B&O freight houses

I’ve been reviewing many amazing images on the Historic Pittsburgh digital archive as research and planning continue for the next layout project. I stumbled into some studies that were done in the 1920s to improve road and rail traffic. A few photo and map gems were found while paging through “Railroads of the Pittsburgh district: a part of the Pittsburgh plan”.

This book documented a study of the Pittsburgh rail infrastructure and recommendations to improve service. The lead image of the B&O Stores warehouse was a big find. It was located along the Allegheny yard branch that ran along the Allegheny River across from downtown Pittsburgh. This large building spanned most of the area between the Seventh and Ninth Street bridges. This image provides a rare glimpse of the Allegheny depot; the darker long building elevated above the rails to the right of center.

And yes, those are H.J. Heinz pickle cars to the right. The main plant was served by the branch and just upriver from this location.

Data from a 1922 B&O Form 6 book of agents, stations, sidings, and mileage indicates the building had a few tenants and a capacity of 12 cars for loading and unloading. A plat map of the facility is featured on another page of the book and it clearly illustrates three tracks entering the structure.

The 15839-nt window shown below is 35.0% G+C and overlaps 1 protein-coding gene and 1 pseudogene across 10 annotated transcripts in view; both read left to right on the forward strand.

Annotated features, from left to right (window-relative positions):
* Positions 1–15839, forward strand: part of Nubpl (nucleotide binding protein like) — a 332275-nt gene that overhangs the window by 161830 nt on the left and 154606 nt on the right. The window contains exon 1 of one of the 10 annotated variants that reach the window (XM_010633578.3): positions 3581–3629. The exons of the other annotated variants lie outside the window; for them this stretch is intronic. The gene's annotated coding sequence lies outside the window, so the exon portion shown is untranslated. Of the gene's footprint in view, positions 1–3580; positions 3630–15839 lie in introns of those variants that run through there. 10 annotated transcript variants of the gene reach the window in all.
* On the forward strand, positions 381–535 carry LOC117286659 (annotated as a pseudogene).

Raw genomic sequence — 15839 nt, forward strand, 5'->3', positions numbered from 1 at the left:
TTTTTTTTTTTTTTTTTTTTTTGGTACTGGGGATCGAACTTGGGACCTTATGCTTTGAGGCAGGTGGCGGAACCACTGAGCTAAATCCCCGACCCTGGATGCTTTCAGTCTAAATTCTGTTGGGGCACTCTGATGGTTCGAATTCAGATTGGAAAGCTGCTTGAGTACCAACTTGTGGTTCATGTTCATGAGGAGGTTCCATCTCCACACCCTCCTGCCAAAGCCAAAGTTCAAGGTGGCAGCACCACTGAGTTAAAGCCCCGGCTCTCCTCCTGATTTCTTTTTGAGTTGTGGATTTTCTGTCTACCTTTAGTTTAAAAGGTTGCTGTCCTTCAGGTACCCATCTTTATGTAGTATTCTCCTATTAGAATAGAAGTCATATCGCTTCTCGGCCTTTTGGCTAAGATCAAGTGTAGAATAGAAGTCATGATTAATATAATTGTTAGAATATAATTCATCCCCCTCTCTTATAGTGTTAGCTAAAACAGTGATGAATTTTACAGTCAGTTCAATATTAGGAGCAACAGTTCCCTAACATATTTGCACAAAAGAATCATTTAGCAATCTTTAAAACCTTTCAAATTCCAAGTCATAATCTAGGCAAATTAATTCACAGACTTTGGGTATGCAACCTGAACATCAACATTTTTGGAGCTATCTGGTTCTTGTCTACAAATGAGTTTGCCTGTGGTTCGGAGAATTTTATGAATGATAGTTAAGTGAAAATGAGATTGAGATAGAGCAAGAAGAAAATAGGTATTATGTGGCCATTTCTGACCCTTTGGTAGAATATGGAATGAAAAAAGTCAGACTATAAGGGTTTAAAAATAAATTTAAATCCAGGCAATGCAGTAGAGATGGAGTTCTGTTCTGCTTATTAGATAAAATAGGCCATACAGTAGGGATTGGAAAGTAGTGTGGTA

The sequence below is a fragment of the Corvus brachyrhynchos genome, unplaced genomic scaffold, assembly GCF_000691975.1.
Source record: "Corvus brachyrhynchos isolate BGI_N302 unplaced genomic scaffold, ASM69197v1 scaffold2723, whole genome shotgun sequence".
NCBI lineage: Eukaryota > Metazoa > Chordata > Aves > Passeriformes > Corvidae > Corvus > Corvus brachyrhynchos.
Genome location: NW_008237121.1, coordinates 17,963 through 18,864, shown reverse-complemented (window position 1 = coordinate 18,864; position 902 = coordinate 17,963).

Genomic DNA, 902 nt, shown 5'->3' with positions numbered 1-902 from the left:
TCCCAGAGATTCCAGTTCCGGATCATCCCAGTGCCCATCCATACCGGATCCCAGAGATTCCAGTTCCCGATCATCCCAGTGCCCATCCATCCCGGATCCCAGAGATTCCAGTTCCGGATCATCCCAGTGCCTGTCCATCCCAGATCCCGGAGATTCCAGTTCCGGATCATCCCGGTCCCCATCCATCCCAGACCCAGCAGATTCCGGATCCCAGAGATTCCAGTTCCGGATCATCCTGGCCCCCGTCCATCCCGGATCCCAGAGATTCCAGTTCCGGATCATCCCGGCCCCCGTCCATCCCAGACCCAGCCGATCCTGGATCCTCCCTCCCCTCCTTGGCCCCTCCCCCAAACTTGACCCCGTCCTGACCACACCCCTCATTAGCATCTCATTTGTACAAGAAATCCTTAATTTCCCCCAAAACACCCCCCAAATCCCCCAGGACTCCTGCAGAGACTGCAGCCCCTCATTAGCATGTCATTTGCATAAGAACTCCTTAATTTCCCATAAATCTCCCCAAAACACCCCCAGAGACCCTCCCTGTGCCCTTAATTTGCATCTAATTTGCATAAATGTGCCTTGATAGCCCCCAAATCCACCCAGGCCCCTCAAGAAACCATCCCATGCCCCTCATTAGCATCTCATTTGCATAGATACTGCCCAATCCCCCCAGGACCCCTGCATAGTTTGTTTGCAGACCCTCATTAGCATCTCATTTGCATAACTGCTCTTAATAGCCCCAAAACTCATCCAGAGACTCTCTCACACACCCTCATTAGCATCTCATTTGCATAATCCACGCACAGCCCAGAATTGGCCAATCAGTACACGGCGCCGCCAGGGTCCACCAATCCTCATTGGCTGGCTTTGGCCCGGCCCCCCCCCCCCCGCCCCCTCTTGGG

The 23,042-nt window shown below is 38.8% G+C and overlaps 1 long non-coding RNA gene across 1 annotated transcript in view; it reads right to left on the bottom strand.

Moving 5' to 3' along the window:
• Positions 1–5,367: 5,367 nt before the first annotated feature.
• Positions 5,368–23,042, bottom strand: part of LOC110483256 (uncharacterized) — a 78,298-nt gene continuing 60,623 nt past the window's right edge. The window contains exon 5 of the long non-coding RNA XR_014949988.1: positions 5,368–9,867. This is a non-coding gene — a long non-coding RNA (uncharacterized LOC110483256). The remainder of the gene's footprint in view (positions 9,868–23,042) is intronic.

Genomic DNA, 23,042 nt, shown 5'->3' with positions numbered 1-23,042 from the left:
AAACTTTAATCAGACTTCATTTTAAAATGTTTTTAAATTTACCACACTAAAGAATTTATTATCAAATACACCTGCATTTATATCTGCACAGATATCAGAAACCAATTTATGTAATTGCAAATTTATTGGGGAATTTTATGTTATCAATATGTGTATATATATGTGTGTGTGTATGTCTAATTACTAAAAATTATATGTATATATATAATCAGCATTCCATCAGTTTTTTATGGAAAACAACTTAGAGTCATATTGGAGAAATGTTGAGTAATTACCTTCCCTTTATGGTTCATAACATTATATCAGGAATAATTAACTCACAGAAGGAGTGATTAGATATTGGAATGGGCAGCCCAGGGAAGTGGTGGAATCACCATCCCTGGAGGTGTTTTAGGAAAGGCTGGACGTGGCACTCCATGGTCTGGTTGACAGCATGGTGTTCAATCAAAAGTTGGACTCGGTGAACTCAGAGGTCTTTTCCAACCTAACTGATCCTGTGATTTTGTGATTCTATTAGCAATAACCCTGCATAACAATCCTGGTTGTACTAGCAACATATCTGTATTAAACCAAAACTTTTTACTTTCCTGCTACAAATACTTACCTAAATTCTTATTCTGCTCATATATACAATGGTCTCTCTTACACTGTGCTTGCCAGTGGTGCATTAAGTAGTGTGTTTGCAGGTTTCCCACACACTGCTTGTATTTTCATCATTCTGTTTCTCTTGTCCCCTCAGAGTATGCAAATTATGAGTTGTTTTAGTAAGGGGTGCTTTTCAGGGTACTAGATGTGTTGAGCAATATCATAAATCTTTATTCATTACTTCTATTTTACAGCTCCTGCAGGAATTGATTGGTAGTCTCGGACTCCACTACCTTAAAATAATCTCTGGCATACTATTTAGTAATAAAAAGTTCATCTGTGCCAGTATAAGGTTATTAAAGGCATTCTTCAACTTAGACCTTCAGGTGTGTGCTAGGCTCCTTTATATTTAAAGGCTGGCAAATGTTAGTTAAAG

The plat is a little confusing as it also includes the drawing of a recommendation to expand the facility by filling in part of the river and building on this new land. I’ll bet the B&O reaction to this proposal was very interesting.

The book also included an image of another B&O freight facility that was along the Monongahela River an part of the combined passenger and freight terminal. This is the outbound house for the team yard, which is partially seen to the right of the structure. An equally sized inbound house is out of the image. In the left background is the hazy shadow of the huge freight house that had four covered tracks. I’ve seen very few photos of this large facility.

A plan of the facility was also featured in the book. This would make for a busy model railroad.

The report is a comprehensive review of Pittsburgh rail facilities, many of which are long gone. It’s a fascinating look back at a city that has transformed several times over the years.

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